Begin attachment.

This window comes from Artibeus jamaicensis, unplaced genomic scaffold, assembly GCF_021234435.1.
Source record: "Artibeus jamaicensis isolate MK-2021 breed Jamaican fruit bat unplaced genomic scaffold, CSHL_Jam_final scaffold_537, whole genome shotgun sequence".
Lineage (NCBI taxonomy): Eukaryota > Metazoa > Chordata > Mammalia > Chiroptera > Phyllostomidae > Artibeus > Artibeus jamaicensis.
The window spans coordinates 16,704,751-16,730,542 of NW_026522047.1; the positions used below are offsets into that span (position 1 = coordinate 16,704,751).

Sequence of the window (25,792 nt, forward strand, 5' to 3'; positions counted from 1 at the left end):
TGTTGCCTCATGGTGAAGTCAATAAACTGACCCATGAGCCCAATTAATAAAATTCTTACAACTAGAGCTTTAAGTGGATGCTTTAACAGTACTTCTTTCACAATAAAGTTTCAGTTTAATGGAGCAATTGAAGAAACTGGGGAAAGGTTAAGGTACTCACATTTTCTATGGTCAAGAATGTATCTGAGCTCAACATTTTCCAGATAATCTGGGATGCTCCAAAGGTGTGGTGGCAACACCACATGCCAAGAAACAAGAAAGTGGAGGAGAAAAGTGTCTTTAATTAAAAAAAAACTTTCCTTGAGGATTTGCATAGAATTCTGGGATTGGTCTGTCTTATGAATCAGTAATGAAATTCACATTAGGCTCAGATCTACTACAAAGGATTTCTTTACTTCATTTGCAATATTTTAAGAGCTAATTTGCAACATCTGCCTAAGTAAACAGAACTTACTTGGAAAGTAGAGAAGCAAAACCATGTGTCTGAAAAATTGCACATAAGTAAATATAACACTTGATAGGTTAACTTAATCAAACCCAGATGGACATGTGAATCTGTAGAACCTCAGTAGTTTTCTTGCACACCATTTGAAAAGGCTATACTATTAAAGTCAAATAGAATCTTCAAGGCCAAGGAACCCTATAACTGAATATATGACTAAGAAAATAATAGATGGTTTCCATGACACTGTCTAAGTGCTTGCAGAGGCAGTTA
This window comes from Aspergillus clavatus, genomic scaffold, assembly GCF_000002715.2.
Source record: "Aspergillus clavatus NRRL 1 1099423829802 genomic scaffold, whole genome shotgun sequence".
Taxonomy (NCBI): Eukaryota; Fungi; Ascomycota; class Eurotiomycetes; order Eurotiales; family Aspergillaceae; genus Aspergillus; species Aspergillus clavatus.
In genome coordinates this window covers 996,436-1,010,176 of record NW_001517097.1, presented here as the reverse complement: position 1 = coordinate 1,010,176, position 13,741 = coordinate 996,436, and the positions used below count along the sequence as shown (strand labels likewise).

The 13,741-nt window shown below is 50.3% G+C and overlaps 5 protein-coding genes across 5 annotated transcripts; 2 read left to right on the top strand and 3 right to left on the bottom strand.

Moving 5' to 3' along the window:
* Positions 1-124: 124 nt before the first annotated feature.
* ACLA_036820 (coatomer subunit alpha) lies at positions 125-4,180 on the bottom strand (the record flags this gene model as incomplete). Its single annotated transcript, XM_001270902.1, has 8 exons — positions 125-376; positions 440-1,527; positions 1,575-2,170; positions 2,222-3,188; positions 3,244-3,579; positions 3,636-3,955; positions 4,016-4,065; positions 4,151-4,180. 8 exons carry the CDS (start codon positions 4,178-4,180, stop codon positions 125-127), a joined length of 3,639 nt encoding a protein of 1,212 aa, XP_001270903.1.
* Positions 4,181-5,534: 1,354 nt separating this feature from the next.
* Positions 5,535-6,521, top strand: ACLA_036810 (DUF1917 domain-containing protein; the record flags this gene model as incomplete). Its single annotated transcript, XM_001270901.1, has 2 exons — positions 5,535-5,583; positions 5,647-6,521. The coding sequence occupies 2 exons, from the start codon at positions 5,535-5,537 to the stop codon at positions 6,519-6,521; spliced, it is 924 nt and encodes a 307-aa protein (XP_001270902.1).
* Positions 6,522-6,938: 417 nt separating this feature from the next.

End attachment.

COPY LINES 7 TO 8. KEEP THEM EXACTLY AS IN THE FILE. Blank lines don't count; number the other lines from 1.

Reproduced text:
This window comes from Aspergillus clavatus, genomic scaffold, assembly GCF_000002715.2.
Source record: "Aspergillus clavatus NRRL 1 1099423829802 genomic scaffold, whole genome shotgun sequence".